It’s important to realize that there is a difference between self-interest and selfishness. All people have self-interests which can operate in ways that are not selfish. For example, it is in our self-interest to get a job and earn an income so that we can support our family. We can do that in ways that are not selfish. By contrast, other economic systems such as socialism ignore the biblical definitions of human nature. As a result, they allow economic power to be centralized and concentrate power in the hands of a few greedy people. Those who complain of the influence major corporations have on our lives should consider the socialist alternative where a few governmental bureaucrats control every aspect of our lives.
Under the rule of the Nigerian dictator Sani Abacha more than 20 years ago, a handful of high-ranking government officials looted billions of dollars from the country’s coffers.
Now the Nigerian government is demanding some of its money back — from JPMorgan Chase.
In a British court, lawyers for the country are suing a subsidiary of the largest United States bank, charging that it enabled corrupt former officials to extract nearly $900 million between 2011 and 2013 from a government bank account in London.
JPMorgan says it was following instructions it received from senior Nigerian government officials. The country’s attorney general himself wrote a letter attesting to the legitimacy of the instructions. But the bank has been unable to persuade a British judge to throw out the case, in part because of the unusual circumstances surrounding the money transfers — including the fact that two banks to which JPMorgan wired the money rejected the transfers because of concerns that they might violate money-laundering laws.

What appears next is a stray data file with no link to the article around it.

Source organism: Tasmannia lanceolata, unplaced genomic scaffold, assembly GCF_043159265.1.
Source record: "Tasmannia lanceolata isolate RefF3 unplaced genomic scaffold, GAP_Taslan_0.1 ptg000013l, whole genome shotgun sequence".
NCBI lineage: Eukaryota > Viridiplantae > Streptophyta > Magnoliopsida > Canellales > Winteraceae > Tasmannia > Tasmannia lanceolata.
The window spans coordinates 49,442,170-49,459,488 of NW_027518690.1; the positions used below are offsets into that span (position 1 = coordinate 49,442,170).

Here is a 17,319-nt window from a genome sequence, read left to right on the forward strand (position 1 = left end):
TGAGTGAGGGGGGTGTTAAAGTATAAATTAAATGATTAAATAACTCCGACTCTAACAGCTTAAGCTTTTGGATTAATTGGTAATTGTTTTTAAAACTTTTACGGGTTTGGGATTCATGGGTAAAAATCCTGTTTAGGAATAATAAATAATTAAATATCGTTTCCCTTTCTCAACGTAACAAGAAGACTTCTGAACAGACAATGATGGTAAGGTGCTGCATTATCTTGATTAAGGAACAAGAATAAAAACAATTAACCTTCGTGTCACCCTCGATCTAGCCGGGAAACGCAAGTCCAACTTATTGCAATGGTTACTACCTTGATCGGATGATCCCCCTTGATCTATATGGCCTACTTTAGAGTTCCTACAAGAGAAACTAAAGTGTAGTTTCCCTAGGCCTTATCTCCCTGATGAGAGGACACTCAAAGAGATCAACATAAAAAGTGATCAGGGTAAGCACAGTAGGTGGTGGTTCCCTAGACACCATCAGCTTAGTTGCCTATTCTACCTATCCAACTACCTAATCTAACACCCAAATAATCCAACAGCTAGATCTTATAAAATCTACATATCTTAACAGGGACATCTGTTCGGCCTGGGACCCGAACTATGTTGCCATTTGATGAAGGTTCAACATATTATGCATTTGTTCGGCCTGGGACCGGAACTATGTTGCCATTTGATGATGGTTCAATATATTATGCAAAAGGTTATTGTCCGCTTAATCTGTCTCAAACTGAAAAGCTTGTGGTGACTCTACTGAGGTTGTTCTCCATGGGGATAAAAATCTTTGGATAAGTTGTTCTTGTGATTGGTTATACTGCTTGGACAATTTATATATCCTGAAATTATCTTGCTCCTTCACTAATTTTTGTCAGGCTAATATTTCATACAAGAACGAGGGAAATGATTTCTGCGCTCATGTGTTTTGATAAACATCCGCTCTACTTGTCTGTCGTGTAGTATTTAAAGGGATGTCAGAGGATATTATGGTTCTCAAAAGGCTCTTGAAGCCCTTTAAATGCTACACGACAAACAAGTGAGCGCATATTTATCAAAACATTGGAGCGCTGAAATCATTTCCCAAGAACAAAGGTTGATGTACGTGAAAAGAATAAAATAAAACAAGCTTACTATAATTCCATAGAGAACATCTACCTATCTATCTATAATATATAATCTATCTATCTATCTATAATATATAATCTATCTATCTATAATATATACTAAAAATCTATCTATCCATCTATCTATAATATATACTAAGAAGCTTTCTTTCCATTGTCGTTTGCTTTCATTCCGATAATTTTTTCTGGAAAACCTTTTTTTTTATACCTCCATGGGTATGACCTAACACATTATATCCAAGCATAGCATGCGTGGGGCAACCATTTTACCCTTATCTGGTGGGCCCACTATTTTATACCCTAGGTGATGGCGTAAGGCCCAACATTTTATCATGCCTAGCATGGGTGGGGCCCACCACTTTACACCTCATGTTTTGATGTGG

At the heart of the case is whether JPMorgan did enough to safeguard Nigeria’s money. Under British law, banks are required to act in their customers’ best interests, even if someone connected to a customer tries to get them to do otherwise. Even as it tried to send money to various recipients, JPMorgan reported to regulators its concerns that it might be transferring funds to a convicted money launderer. It made the transfers anyway.
It is the latest example of a major American bank getting caught up in a foreign corruption scandal. In Malaysia, Goldman Sachs and some former executives have been accused of participating in a multibillion-dollar fraud involving a government investment fund. Unlike those executives, however, no JPMorgan employees have been accused of wrongdoing.
In the London lawsuit, the Nigerian government is seeking damages from JPMorgan of nearly $900 million.This is your last free article.Subscribe to The Times
The bank’s decision to do business with Nigeria — a country that is ranked 144th out of 180 countries on Transparency International’s corruption list — involved a calculation of risk.